COPENHAGEN, Denmark (AP) — Danish police believe the shooting at a shopping mall that left three dead and four seriously injured was not related to terrorism. They said Monday that the gunman acted alone and appears to have selected his victims at random.

Copenhagen Police Chief Inspector Søren Thomassen said the victims, a 17-year-old boy and girl, both Danes, and a 47-year-old Russian man, were killed when the gunman opened fire on Sunday afternoon in the Field’s shopping centre, one of the largest in Scandinavia.

Four other people, two Danish and two Swedish nationals, were treated for gunshot wounds and were in critical but stable condition, Thomassen said. Several other people suffered minor injuries as they fled the mall, he added.

Thomassen said police had no indication anyone was helping the attacker, identified as a 22-year-old Dane. He said that while the motive is unclear, there is nothing to suggest terrorism, and that the suspect would be indicted later Monday on preliminary murder charges.

“There is nothing in our investigation, nor in the documents that we have reviewed, nor in the things that we have found, nor in the witness statements that we have obtained, that can corroborate that this is an act of terrorism,” he said.

He confirmed that the suspect was known to mental health services, but provided no further information.

Danish broadcaster TV2 published a grainy photo of the suspected gunman, a man wearing knee-length shorts, a vest or tank top and holding what appeared to be a rifle in his right hand.

“He seemed very violent and angry,” witness Mahdi Al-Wazni told TV2. “He spoke to me and told me that (the rifle) is not real because he was filming it. He seemed very proud of what he was doing”.

Thomassen said that in addition to the rifle the suspect had when he was taken into custody, “we also know that he had access to a weapon and that he was carrying a knife.”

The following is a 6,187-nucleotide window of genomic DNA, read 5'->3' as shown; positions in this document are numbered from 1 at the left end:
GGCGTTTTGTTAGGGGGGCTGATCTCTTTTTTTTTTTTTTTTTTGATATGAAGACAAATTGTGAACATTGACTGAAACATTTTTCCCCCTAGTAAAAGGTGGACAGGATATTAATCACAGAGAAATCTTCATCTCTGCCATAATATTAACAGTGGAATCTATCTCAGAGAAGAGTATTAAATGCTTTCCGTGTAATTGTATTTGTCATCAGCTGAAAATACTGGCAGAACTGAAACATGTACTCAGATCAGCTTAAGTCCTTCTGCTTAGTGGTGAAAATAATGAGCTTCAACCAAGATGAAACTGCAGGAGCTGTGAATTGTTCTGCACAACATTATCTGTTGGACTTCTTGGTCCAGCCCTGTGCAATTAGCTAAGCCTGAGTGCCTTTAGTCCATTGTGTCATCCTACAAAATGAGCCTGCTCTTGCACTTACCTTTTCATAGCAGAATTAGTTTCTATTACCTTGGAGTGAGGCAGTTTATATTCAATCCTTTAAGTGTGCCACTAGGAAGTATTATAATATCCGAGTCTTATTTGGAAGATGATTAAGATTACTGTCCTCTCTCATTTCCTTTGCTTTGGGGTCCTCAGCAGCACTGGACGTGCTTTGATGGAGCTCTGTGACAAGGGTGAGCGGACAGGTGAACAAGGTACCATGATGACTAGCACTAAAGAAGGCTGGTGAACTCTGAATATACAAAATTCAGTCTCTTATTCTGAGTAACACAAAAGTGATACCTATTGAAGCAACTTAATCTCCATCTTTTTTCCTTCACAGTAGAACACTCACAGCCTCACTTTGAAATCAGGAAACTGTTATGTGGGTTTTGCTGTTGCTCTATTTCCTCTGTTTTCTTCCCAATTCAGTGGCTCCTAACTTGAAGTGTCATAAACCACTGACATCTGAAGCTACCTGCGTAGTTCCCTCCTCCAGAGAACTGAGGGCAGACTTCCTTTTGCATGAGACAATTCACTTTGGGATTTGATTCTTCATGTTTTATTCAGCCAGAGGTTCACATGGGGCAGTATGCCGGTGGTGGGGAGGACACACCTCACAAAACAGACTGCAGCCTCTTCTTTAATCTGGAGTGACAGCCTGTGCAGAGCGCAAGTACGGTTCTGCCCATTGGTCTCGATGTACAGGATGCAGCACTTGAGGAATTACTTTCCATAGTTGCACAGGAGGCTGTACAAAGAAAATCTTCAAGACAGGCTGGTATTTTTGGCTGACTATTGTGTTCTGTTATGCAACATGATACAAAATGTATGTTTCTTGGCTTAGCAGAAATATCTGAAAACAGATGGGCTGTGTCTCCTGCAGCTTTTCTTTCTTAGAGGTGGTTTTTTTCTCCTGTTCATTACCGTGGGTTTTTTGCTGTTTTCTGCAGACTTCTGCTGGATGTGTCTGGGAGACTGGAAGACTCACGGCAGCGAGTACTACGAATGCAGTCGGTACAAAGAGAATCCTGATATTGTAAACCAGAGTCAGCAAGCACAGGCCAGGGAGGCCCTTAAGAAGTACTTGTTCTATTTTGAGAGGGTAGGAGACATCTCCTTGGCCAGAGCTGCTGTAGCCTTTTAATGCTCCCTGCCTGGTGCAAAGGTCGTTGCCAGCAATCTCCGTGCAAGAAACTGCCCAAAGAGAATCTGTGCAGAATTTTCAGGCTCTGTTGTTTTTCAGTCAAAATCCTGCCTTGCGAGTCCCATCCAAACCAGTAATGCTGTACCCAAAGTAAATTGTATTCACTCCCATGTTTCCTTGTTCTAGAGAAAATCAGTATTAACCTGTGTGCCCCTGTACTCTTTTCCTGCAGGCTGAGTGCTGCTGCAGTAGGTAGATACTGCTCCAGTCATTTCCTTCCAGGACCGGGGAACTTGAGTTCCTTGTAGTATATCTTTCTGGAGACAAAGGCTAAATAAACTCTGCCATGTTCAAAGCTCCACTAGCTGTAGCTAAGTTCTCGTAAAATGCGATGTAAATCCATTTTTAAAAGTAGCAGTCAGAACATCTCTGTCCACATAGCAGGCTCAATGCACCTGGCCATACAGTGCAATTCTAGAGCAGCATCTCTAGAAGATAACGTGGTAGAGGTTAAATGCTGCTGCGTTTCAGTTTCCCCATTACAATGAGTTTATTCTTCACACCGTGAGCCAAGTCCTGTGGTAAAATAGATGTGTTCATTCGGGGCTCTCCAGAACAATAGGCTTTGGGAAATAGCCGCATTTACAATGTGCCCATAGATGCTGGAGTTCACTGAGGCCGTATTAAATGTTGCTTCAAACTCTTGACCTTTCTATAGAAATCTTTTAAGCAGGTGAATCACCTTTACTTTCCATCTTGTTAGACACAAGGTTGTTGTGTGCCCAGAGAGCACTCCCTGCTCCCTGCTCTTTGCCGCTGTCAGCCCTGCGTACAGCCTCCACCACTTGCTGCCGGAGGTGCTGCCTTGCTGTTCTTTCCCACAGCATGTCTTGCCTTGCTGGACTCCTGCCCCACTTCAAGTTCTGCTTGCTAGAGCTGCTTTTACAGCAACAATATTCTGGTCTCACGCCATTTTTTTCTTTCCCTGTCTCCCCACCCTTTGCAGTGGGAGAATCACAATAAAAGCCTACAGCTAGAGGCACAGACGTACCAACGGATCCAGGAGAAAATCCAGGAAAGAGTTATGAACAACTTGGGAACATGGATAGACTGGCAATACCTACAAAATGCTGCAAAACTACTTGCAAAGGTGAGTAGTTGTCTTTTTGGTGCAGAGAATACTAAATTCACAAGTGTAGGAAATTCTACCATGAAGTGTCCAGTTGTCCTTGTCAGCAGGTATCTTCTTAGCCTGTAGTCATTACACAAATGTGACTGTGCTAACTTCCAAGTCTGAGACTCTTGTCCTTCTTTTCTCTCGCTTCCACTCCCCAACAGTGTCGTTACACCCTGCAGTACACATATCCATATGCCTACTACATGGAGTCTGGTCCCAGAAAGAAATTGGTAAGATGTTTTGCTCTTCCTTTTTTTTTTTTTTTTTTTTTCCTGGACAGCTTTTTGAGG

Footage from the scene showed people running out of the mall in a panic. After the shooting, a large contingent of heavily armed police patrolled the area, with several fire department vehicles also parked outside the mall.

“It is pure terror. This is horrible,” said Hans Christian Stoltz, a 53-year-old IT consultant, who was taking his daughters to see Harry Styles perform at a concert scheduled for Sunday night near the mall. “You may be wondering how a person can do this to another human being, but it is beyond… beyond anything that is possible.”

The concert was canceled due to the shooting.

On Snapchat, Styles wrote: “My team and I are praying for everyone involved in the Copenhagen shopping mall shooting. I am shocked. I love H.”

It was the worst gun attack in Denmark since February 2015, when a 22-year-old man was killed in a shootout with police after a wave of gunfire in the capital left two dead and five policemen wounded. That attack was believed to have been motivated by Islamic extremism.

Danish Prime Minister Mette Frederiksen called Sunday’s shooting a “cruel attack.”

“It’s incomprehensible. Distressing. Nonsense,” she said. “Our beautiful and usually so secure capital was changed in a split second.”

Field’s shopping center is on the outskirts of Copenhagen, directly opposite a metro station on a line that connects the city center with the international airport. A main road also runs alongside the mall.

The shooting came a week after a mass shooting in neighboring Norway, where police said a Norwegian man of Iranian descent opened fire during an LGBTQ festival, killing two and wounding more than 20.

___

Ritter reported from Unterseen, Switzerland.

JOIN THE CONVERSATION

Conversations are the opinions of our readers and are subject to the Code of conduct. The Star does not endorse these views.


Leave a Reply

Your email address will not be published.